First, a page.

Goodbye (to be amended)


Goodbye (Gordon Jenkins)

From Wikipedia:

Jenkins had written the song [in 1934 says] while working with the Isham Jones orchestra; Jones allegedly rejected it as “too sad”. Music critic Alec Wilder described “Goodbye” as “as sad a song I know” and Leonard Feather called it among his “top ten songs it would be hardest to tire of hearing”.[1]

Jenkins’ son, the sportswriter Bruce Jenkins, wrote a biography of his father entitled Goodbye: In Search of Gordon Jenkins. While researching the biography, Jenkins interviewed the singer Martha Tilton, who had performed with the Benny Goodman orchestra. Tilton revealed that the song was written by Jenkins after the death of his first wife in childbirth.

The song was used as the closing theme for radio broadcasts by the Benny Goodman orchestra, and was recorded several times by Goodman in the mid 1930’s. It was recorded by Frank Sinatra for his 1958 album, Frank Sinatra Sings for Only the Lonely, and Ella Fitzgerald for her 1982 album The Best Is Yet to Come. Sinatra and Fitzgerald’s versions were both arranged by Nelson Riddle.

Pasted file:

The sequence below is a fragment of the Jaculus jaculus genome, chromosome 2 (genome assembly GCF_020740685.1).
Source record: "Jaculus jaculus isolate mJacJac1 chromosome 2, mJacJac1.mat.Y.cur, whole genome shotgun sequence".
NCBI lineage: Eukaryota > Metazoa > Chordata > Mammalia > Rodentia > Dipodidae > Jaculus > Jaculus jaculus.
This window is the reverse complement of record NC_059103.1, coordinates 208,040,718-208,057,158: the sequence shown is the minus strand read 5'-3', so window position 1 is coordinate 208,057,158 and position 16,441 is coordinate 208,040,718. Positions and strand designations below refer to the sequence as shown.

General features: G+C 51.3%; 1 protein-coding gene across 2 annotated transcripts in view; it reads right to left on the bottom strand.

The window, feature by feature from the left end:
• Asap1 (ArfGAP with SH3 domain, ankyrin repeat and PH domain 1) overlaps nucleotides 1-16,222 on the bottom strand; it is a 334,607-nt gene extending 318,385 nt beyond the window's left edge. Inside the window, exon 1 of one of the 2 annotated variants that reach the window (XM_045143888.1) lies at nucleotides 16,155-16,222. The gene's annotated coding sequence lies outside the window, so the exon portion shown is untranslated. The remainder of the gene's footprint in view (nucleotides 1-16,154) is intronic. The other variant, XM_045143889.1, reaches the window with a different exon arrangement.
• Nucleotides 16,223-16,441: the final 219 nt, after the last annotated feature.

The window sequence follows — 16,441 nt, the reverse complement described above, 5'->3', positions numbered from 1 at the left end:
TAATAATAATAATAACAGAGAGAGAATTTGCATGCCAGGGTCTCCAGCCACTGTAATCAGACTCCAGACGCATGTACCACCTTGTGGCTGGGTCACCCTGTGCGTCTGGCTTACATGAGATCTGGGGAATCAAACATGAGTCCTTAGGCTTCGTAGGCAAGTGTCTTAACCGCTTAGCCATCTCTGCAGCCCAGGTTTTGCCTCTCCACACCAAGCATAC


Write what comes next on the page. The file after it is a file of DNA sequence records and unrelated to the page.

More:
Benny Goodman and his Orchestra – 1935


Dinah Washington – 1955 – Dinah Washington (vocal), Wynton Kelly (piano), unknown (guitar), Keter Betts (bass), Jimmy Cobb (drums), Hal Mooney (arrange, conduct) and Unidentified Orchestra

Presently unavailable


Frank Sinatra with Nelson Riddle-01a

Frank Sinatra – recorded 26 June 1958 – arranged by Nelson Riddle, released on the  album Frank Sinatra Sings for Only the Lonely, September 1958


Gordon Jenkins


Stan Getz with John Williams and the Boston Pops. Stan Getz (saxophone), Bob Winter (piano), John Lockwood (bass), Grady Tate (drums) – date unknown


Oscar Peterson



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